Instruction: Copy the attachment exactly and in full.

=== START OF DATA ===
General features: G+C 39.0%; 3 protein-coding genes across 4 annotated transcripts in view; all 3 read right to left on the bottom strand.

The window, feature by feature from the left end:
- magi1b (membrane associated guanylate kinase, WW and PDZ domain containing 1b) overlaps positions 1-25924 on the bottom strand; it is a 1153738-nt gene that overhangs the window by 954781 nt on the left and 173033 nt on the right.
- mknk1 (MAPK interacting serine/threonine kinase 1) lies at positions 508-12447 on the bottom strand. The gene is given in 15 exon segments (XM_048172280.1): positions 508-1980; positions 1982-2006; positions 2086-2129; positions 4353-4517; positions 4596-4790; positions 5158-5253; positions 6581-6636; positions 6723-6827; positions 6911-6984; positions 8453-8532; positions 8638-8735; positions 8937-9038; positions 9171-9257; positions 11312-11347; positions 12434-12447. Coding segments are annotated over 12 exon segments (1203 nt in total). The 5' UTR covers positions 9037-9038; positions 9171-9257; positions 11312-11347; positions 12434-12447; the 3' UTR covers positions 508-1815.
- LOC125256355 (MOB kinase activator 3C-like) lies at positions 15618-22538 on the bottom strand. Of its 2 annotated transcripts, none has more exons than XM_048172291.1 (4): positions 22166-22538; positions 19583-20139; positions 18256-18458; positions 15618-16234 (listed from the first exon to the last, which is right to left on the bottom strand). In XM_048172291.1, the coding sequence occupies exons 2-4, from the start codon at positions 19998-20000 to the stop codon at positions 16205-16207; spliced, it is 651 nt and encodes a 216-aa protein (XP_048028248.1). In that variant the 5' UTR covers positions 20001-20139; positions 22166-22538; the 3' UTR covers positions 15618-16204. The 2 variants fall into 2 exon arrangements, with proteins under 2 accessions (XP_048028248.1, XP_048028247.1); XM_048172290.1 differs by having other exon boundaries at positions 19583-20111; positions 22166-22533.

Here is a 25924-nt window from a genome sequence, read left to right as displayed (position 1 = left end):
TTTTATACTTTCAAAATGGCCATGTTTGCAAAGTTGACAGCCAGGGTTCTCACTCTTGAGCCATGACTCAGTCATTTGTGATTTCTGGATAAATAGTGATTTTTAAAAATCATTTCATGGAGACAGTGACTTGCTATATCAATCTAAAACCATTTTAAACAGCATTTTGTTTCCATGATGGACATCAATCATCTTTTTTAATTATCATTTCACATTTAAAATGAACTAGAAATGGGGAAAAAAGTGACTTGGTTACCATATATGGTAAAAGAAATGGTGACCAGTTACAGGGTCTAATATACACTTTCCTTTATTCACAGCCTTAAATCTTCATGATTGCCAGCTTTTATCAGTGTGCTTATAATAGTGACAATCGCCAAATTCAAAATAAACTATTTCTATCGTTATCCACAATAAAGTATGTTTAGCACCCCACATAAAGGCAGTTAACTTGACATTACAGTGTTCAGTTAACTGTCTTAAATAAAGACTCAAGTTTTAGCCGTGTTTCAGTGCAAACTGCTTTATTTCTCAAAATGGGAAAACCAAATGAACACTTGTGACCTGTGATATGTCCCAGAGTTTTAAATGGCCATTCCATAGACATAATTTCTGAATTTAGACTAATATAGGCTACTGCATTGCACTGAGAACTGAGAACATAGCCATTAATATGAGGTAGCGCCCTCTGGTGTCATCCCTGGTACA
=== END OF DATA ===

General features: G+C 39.0%; 3 protein-coding genes across 4 annotated transcripts in view; all 3 read right to left on the bottom strand.

The window, feature by feature from the left end:
- magi1b (membrane associated guanylate kinase, WW and PDZ domain containing 1b) overlaps positions 1-25924 on the bottom strand; it is a 1153738-nt gene that overhangs the window by 954781 nt on the left and 173033 nt on the right.
- mknk1 (MAPK interacting serine/threonine kinase 1) lies at positions 508-12447 on the bottom strand. The gene is given in 15 exon segments (XM_048172280.1): positions 508-1980; positions 1982-2006; positions 2086-2129; positions 4353-4517; positions 4596-4790; positions 5158-5253; positions 6581-6636; positions 6723-6827; positions 6911-6984; positions 8453-8532; positions 8638-8735; positions 8937-9038; positions 9171-9257; positions 11312-11347; positions 12434-12447. Coding segments are annotated over 12 exon segments (1203 nt in total). The 5' UTR covers positions 9037-9038; positions 9171-9257; positions 11312-11347; positions 12434-12447; the 3' UTR covers positions 508-1815.
- LOC125256355 (MOB kinase activator 3C-like) lies at positions 15618-22538 on the bottom strand. Of its 2 annotated transcripts, none has more exons than XM_048172291.1 (4): positions 22166-22538; positions 19583-20139; positions 18256-18458; positions 15618-16234 (listed from the first exon to the last, which is right to left on the bottom strand). In XM_048172291.1, the coding sequence occupies exons 2-4, from the start codon at positions 19998-20000 to the stop codon at positions 16205-16207; spliced, it is 651 nt and encodes a 216-aa protein (XP_048028248.1). In that variant the 5' UTR covers positions 20001-20139; positions 22166-22538; the 3' UTR covers positions 15618-16204. The 2 variants fall into 2 exon arrangements, with proteins under 2 accessions (XP_048028248.1, XP_048028247.1); XM_048172290.1 differs by having other exon boundaries at positions 19583-20111; positions 22166-22533.

Here is a 25924-nt window from a genome sequence, read left to right as displayed (position 1 = left end):
TTTTATACTTTCAAAATGGCCATGTTTGCAAAGTTGACAGCCAGGGTTCTCACTCTTGAGCCATGACTCAGTCATTTGTGATTTCTGGATAAATAGTGATTTTTAAAAATCATTTCATGGAGACAGTGACTTGCTATATCAATCTAAAACCATTTTAAACAGCATTTTGTTTCCATGATGGACATCAATCATCTTTTTTAATTATCATTTCACATTTAAAATGAACTAGAAATGGGGAAAAAAGTGACTTGGTTACCATATATGGTAAAAGAAATGGTGACCAGTTACAGGGTCTAATATACACTTTCCTTTATTCACAGCCTTAAATCTTCATGATTGCCAGCTTTTATCAGTGTGCTTATAATAGTGACAATCGCCAAATTCAAAATAAACTATTTCTATCGTTATCCACAATAAAGTATGTTTAGCACCCCACATAAAGGCAGTTAACTTGACATTACAGTGTTCAGTTAACTGTCTTAAATAAAGACTCAAGTTTTAGCCGTGTTTCAGTGCAAACTGCTTTATTTCTCAAAATGGGAAAACCAAATGAACACTTGTGACCTGTGATATGTCCCAGAGTTTTAAATGGCCATTCCATAGACATAATTTCTGAATTTAGACTAATATAGGCTACTGCATTGCACTGAGAACTGAGAACATAGCCATTAATATGAGGTAGCGCCCTCTGGTGTCATCCCTGGTACA